Catnip (Nepeta cataria) is a herb with a minty, lemony flavor. It’s also known as catmint, catwort, or field balm. The herb has long been associated with cats big and small, including leopards, panthers, as well as domestic tabbies. Catnip can come in different shapes, forms, and sizes. They can come in catnip spray, catnip leaves and more.
Not all cats respond in the same way to catnip. Genetics has a say in whether a cat is reactive to catnip or not. It is estimated that about 50% of cats are not responsive to catnip. You will know whether your cat is sensitive to the herb or not when your pet is between 3-6 months of age. Kittens below 3 months old and senior cats show little to no reaction to catnip.
So what does catnip do? Cats can react to catnip in different ways. Some may appear intoxicated and may drool and roll around on the floor. Experts believe this reaction is similar to what cats exhibit when there is exposure to pheromones that are released during mating season. On the other hand, some cats display hyperactive behavior such as chasing, excessive meowing, and even signs of aggression.
Cats that eat catnip tend to experience sedative effects. Most cats go ‘crazy’ when catnip is smelled. Catnip loses its potency over time, so be sure to store it in an airtight container or freezer to retain freshness.
Cats are attracted to catnip because of a kind of volatile oil that is found in the herb’s leaves, stems, and seeds. It’s an essential oil called ‘nepetalactone’. A whiff or two of this aromatic oil could send sensitive cats to kitty bliss. Some cats experience euphoria, while others become calm and mellow. The effects, however, usually lasts for about 10 minutes. It will take about 2 hours before your cat responds to catnip again.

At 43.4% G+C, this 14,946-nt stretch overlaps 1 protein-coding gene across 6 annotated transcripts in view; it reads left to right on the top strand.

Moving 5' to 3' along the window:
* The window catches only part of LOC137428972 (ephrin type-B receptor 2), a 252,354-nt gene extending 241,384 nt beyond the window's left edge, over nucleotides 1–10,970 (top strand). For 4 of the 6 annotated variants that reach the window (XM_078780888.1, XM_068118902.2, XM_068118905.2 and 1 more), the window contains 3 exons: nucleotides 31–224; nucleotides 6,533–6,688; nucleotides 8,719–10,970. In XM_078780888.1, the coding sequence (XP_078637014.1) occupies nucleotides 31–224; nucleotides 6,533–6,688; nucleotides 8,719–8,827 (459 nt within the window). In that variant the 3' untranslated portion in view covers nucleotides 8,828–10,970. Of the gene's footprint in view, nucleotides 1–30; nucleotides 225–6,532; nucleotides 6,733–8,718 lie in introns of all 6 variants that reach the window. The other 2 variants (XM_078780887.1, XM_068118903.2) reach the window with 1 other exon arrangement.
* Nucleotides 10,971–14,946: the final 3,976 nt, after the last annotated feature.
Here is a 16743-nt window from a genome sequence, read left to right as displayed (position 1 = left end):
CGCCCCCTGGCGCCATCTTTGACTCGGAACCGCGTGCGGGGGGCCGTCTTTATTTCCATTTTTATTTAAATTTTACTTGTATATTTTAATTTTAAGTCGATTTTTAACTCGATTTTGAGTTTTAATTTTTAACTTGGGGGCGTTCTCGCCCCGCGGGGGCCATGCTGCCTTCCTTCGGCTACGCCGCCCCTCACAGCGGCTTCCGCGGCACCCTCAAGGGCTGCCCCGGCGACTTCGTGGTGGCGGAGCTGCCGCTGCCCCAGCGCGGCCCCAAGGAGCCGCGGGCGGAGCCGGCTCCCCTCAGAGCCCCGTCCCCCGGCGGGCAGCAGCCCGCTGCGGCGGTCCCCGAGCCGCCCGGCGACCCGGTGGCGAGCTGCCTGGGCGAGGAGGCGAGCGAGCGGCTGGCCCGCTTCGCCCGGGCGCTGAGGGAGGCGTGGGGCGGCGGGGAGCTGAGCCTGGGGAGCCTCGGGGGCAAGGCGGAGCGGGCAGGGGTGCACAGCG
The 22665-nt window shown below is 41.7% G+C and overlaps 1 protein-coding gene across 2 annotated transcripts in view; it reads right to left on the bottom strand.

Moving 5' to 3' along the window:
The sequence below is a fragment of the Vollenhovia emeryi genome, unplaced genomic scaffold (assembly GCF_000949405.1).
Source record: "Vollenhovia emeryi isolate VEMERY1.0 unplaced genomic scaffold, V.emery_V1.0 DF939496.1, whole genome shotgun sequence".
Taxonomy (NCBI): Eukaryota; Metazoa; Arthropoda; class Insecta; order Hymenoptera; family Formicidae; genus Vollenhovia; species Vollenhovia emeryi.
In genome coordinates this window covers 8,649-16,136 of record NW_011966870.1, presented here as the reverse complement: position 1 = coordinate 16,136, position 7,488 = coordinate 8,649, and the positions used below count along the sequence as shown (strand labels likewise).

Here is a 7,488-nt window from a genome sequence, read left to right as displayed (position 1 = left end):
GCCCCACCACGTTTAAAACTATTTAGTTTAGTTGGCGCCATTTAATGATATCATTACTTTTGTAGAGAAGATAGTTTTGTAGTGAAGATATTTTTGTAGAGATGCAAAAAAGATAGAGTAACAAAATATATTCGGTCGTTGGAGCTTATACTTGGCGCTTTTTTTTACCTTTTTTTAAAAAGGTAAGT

If your cat is reactive to catnip, you can use it as a tool for training or as an occasional treat. For example, if your cat hardly uses the scratching post, try rubbing some catnip on the post to entice him to run his claws on its surface. Catnip-filled toys can also keep your cat on his toes, providing him with lots of physical and mental stimulation. If you have just moved to a new home, sprinkle some catnip around to help make your kitty feel comfortable. This can also be done when you have a new kitty. It has been shown to help promote a smoother transition as well as better cat-to-cat introductions.
No! Cats do not overdose on catnip. It’s not addicting or harmful to cats. They seem to have an internal switch that limits their desire for catnip. Many experts believe that overexposure may cause a decrease response in the future, thus, it is best to use it occasionally. Some cats experience digestive upsets when they eat a lot of catnip but the problem will resolve in time without treatment.
This is a question that must have run through your mind before! Since it gets your cat high, will you feel the same effects? The answer is that you will not get high with catnip. However, if you would still like to smoke it, you technically can. In addition, as catnip is part of the herb family, it is thought to provide some form of benefits for humans.